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San Diego City Attorney Jan Goldsmith filed suit today against the city’s pension system in an effort to get employees to pay down some of the $2.1 billion pension deficit.

The city attorney has maintained that the city charter could force employees to help cover investment losses and other debts to the pension fund. Goldsmith announced the suit today following a unanimous vote of the City Council.

He wants the retirement board to consider how much employees should pay to make sure their contributions to the pension system are, as the city charter prescribes, “substantially equal” to the city’s. The debts include losses in the stock market that contributed to the record $231.7 million payment the city made to the retirement system this year.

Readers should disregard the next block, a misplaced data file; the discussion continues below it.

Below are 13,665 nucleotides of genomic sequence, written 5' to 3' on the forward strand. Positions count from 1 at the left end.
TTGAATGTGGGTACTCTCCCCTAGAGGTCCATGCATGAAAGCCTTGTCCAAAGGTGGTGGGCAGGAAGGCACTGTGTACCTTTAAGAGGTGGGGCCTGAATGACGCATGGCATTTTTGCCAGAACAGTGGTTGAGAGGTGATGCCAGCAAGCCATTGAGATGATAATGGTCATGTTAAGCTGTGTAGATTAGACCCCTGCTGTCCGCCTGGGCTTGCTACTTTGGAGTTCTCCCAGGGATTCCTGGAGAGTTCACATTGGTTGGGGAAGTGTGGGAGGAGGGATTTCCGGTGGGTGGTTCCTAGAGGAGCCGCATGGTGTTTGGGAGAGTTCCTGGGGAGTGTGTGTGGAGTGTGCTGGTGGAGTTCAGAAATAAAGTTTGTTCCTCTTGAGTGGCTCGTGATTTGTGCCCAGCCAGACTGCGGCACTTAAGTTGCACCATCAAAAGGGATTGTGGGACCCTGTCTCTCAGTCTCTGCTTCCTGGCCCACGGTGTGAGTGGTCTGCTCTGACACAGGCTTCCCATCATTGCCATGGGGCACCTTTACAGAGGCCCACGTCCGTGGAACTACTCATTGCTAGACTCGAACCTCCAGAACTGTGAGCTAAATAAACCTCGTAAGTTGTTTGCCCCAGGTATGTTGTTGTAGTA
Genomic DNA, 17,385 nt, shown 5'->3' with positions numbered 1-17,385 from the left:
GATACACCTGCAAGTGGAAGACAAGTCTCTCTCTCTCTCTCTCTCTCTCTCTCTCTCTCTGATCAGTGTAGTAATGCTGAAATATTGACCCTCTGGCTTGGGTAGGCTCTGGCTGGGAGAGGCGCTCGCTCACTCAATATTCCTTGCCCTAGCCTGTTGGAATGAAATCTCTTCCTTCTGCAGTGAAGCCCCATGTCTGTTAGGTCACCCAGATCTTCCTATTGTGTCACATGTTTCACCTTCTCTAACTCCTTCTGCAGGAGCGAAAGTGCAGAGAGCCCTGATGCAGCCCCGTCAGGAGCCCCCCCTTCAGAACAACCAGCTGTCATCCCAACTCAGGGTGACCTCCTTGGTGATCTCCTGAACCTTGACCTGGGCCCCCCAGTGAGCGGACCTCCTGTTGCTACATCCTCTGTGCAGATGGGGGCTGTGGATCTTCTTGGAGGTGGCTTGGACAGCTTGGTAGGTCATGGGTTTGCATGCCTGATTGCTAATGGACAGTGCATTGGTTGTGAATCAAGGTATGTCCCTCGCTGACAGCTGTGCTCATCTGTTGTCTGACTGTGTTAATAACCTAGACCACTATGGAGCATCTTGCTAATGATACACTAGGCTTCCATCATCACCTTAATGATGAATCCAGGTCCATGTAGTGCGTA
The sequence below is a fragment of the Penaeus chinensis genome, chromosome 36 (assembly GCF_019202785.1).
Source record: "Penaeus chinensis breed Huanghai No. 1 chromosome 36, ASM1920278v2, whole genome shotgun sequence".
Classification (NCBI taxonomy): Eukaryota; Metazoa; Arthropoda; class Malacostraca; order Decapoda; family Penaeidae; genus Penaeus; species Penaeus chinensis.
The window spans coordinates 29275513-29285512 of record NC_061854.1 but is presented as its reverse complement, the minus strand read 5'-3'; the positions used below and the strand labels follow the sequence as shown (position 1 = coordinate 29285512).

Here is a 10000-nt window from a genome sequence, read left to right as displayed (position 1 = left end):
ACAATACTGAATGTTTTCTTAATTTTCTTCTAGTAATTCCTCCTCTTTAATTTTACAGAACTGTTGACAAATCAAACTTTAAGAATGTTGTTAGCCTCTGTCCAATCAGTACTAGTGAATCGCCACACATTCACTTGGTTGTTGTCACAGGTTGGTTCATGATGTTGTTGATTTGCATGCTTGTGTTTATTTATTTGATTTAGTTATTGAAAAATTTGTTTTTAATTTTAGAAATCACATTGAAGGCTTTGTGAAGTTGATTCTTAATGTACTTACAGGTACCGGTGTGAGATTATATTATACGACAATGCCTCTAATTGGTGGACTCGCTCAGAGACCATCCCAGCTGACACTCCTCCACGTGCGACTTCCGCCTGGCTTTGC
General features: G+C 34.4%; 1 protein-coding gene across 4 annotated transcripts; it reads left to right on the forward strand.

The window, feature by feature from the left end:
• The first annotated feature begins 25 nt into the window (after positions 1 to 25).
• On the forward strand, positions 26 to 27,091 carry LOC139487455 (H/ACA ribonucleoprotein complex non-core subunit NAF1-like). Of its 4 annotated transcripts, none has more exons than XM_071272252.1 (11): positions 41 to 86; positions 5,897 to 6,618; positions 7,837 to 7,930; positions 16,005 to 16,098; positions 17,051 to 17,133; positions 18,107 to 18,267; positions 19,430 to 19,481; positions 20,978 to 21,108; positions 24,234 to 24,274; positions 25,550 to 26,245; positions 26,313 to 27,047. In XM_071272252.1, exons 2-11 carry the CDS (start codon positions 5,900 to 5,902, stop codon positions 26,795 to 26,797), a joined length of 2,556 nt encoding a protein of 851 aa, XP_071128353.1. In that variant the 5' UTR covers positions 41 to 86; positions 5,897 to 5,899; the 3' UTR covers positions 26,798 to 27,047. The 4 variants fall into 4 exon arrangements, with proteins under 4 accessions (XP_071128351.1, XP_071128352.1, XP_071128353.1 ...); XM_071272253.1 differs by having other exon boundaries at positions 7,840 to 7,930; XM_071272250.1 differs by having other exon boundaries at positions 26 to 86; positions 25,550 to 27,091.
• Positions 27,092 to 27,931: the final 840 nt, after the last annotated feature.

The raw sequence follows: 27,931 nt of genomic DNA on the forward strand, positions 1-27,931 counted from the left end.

The issue is esoteric and the impacts are unclear, but the lawsuit could change fundamentally how the city’s pension plan functions. If employees could be on the hook for swings in the market, it could push more of the pension burden onto them and off of taxpayers. Those particulars, though, Goldsmith said, aren’t part of his suit.

“The pension board should apply the law as it is written and allow the parties to negotiate different contribution levels if they choose to do so,” Goldsmith said in a statement.

We have background from March here and here. Goldsmith also buttressed his view with a legal opinion last month from a Seattle pension attorney.

Elaine Regan, legal counsel for the retirement system, declined to comment on the lawsuit. She said the retirement board was still studying the issue.


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